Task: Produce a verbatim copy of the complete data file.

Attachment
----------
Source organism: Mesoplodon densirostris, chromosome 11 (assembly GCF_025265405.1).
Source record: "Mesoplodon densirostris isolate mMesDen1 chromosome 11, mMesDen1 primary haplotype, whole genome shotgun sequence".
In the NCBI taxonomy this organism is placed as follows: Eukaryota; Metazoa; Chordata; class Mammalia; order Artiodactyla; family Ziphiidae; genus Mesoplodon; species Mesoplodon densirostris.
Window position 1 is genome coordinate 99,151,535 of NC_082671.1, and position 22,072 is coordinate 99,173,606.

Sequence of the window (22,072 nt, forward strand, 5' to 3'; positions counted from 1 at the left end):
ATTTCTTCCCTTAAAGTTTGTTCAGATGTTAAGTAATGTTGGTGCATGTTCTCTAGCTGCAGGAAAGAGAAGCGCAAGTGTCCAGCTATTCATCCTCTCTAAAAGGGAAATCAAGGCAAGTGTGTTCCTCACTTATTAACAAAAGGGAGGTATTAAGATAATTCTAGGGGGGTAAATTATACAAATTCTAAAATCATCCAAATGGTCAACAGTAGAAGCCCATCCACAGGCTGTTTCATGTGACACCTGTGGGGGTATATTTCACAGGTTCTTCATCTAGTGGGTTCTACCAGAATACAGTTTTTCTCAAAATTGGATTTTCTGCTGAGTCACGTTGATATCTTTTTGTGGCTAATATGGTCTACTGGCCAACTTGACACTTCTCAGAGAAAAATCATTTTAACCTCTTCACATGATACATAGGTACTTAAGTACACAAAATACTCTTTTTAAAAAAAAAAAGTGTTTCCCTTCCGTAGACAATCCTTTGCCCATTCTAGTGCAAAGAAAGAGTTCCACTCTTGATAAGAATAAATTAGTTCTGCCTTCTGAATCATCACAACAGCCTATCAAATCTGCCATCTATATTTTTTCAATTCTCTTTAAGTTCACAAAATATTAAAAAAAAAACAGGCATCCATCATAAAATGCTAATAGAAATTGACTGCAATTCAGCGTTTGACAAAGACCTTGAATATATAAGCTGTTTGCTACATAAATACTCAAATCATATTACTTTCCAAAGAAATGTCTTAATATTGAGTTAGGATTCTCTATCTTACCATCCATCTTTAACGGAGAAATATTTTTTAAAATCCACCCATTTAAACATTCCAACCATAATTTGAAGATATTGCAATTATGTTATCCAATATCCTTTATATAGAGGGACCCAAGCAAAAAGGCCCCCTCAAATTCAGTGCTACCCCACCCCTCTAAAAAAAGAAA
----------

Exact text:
Source organism: Mesoplodon densirostris, chromosome 11 (assembly GCF_025265405.1).
Source record: "Mesoplodon densirostris isolate mMesDen1 chromosome 11, mMesDen1 primary haplotype, whole genome shotgun sequence".
In the NCBI taxonomy this organism is placed as follows: Eukaryota; Metazoa; Chordata; class Mammalia; order Artiodactyla; family Ziphiidae; genus Mesoplodon; species Mesoplodon densirostris.
Window position 1 is genome coordinate 99,151,535 of NC_082671.1, and position 22,072 is coordinate 99,173,606.

Sequence of the window (22,072 nt, forward strand, 5' to 3'; positions counted from 1 at the left end):
ATTTCTTCCCTTAAAGTTTGTTCAGATGTTAAGTAATGTTGGTGCATGTTCTCTAGCTGCAGGAAAGAGAAGCGCAAGTGTCCAGCTATTCATCCTCTCTAAAAGGGAAATCAAGGCAAGTGTGTTCCTCACTTATTAACAAAAGGGAGGTATTAAGATAATTCTAGGGGGGTAAATTATACAAATTCTAAAATCATCCAAATGGTCAACAGTAGAAGCCCATCCACAGGCTGTTTCATGTGACACCTGTGGGGGTATATTTCACAGGTTCTTCATCTAGTGGGTTCTACCAGAATACAGTTTTTCTCAAAATTGGATTTTCTGCTGAGTCACGTTGATATCTTTTTGTGGCTAATATGGTCTACTGGCCAACTTGACACTTCTCAGAGAAAAATCATTTTAACCTCTTCACATGATACATAGGTACTTAAGTACACAAAATACTCTTTTTAAAAAAAAAAAGTGTTTCCCTTCCGTAGACAATCCTTTGCCCATTCTAGTGCAAAGAAAGAGTTCCACTCTTGATAAGAATAAATTAGTTCTGCCTTCTGAATCATCACAACAGCCTATCAAATCTGCCATCTATATTTTTTCAATTCTCTTTAAGTTCACAAAATATTAAAAAAAAAACAGGCATCCATCATAAAATGCTAATAGAAATTGACTGCAATTCAGCGTTTGACAAAGACCTTGAATATATAAGCTGTTTGCTACATAAATACTCAAATCATATTACTTTCCAAAGAAATGTCTTAATATTGAGTTAGGATTCTCTATCTTACCATCCATCTTTAACGGAGAAATATTTTTTAAAATCCACCCATTTAAACATTCCAACCATAATTTGAAGATATTGCAATTATGTTATCCAATATCCTTTATATAGAGGGACCCAAGCAAAAAGGCCCCCTCAAATTCAGTGCTACCCCACCCCTCTAAAAAAAGAAA